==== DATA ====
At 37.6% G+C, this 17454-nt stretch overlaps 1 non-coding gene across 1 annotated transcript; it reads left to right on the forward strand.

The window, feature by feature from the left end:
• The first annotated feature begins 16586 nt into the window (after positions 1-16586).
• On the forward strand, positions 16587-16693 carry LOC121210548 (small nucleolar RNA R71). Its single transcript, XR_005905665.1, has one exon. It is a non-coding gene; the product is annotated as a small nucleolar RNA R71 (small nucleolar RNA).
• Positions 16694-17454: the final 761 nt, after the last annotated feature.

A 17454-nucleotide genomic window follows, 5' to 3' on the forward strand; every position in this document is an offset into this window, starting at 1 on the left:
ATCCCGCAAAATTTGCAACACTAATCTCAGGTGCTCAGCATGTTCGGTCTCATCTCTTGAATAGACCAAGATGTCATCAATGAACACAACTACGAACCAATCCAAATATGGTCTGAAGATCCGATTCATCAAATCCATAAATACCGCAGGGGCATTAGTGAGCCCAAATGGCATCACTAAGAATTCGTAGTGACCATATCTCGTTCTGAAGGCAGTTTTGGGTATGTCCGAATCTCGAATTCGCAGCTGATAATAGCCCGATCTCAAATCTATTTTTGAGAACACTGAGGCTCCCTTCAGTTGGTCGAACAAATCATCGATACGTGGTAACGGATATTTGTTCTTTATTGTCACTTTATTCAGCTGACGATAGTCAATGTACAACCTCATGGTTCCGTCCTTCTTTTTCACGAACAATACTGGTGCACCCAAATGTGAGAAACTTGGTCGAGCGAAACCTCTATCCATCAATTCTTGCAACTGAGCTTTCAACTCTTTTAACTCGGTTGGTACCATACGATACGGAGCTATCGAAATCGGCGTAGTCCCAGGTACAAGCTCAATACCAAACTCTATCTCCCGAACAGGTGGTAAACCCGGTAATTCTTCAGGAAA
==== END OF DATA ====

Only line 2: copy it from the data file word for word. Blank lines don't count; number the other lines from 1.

The window, feature by feature from the left end: